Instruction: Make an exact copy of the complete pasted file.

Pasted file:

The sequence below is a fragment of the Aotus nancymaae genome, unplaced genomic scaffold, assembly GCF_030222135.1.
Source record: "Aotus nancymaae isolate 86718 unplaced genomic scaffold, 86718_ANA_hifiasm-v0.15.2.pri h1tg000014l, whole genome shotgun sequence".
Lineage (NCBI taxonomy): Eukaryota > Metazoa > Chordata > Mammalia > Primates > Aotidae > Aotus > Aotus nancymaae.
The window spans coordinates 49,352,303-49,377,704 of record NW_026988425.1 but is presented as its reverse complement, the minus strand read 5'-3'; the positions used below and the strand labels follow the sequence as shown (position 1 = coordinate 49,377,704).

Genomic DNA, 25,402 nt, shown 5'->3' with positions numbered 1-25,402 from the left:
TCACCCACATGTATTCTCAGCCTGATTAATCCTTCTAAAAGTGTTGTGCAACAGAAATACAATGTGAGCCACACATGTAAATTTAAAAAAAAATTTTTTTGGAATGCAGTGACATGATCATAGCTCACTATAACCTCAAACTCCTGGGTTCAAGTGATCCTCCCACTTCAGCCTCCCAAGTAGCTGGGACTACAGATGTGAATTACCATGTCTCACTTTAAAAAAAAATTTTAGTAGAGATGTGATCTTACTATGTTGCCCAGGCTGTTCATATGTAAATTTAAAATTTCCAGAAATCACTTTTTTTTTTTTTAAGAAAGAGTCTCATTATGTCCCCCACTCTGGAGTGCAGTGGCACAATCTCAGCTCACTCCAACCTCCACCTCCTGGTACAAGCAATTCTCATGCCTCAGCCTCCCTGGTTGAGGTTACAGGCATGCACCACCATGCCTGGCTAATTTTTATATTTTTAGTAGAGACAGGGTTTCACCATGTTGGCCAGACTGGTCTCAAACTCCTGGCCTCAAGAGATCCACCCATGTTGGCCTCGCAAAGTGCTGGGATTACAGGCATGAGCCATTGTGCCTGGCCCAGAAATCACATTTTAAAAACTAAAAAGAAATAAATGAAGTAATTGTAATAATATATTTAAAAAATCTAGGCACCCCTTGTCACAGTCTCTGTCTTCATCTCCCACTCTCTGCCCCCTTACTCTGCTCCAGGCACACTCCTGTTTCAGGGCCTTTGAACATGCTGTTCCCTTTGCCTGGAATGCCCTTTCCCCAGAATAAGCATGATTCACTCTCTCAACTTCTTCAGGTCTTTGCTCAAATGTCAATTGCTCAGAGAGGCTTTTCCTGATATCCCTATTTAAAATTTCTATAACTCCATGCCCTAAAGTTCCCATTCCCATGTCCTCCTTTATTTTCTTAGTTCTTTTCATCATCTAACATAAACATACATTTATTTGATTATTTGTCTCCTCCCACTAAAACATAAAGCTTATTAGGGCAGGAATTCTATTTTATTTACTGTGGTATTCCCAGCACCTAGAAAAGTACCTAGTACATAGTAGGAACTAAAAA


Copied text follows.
The sequence below is a fragment of the Aotus nancymaae genome, unplaced genomic scaffold, assembly GCF_030222135.1.
Source record: "Aotus nancymaae isolate 86718 unplaced genomic scaffold, 86718_ANA_hifiasm-v0.15.2.pri h1tg000014l, whole genome shotgun sequence".
Lineage (NCBI taxonomy): Eukaryota > Metazoa > Chordata > Mammalia > Primates > Aotidae > Aotus > Aotus nancymaae.
The window spans coordinates 49,352,303-49,377,704 of record NW_026988425.1 but is presented as its reverse complement, the minus strand read 5'-3'; the positions used below and the strand labels follow the sequence as shown (position 1 = coordinate 49,377,704).

Genomic DNA, 25,402 nt, shown 5'->3' with positions numbered 1-25,402 from the left:
TCACCCACATGTATTCTCAGCCTGATTAATCCTTCTAAAAGTGTTGTGCAACAGAAATACAATGTGAGCCACACATGTAAATTTAAAAAAAAATTTTTTTGGAATGCAGTGACATGATCATAGCTCACTATAACCTCAAACTCCTGGGTTCAAGTGATCCTCCCACTTCAGCCTCCCAAGTAGCTGGGACTACAGATGTGAATTACCATGTCTCACTTTAAAAAAAAATTTTAGTAGAGATGTGATCTTACTATGTTGCCCAGGCTGTTCATATGTAAATTTAAAATTTCCAGAAATCACTTTTTTTTTTTTTAAGAAAGAGTCTCATTATGTCCCCCACTCTGGAGTGCAGTGGCACAATCTCAGCTCACTCCAACCTCCACCTCCTGGTACAAGCAATTCTCATGCCTCAGCCTCCCTGGTTGAGGTTACAGGCATGCACCACCATGCCTGGCTAATTTTTATATTTTTAGTAGAGACAGGGTTTCACCATGTTGGCCAGACTGGTCTCAAACTCCTGGCCTCAAGAGATCCACCCATGTTGGCCTCGCAAAGTGCTGGGATTACAGGCATGAGCCATTGTGCCTGGCCCAGAAATCACATTTTAAAAACTAAAAAGAAATAAATGAAGTAATTGTAATAATATATTTAAAAAATCTAGGCACCCCTTGTCACAGTCTCTGTCTTCATCTCCCACTCTCTGCCCCCTTACTCTGCTCCAGGCACACTCCTGTTTCAGGGCCTTTGAACATGCTGTTCCCTTTGCCTGGAATGCCCTTTCCCCAGAATAAGCATGATTCACTCTCTCAACTTCTTCAGGTCTTTGCTCAAATGTCAATTGCTCAGAGAGGCTTTTCCTGATATCCCTATTTAAAATTTCTATAACTCCATGCCCTAAAGTTCCCATTCCCATGTCCTCCTTTATTTTCTTAGTTCTTTTCATCATCTAACATAAACATACATTTATTTGATTATTTGTCTCCTCCCACTAAAACATAAAGCTTATTAGGGCAGGAATTCTATTTTATTTACTGTGGTATTCCCAGCACCTAGAAAAGTACCTAGTACATAGTAGGAACTAAAAA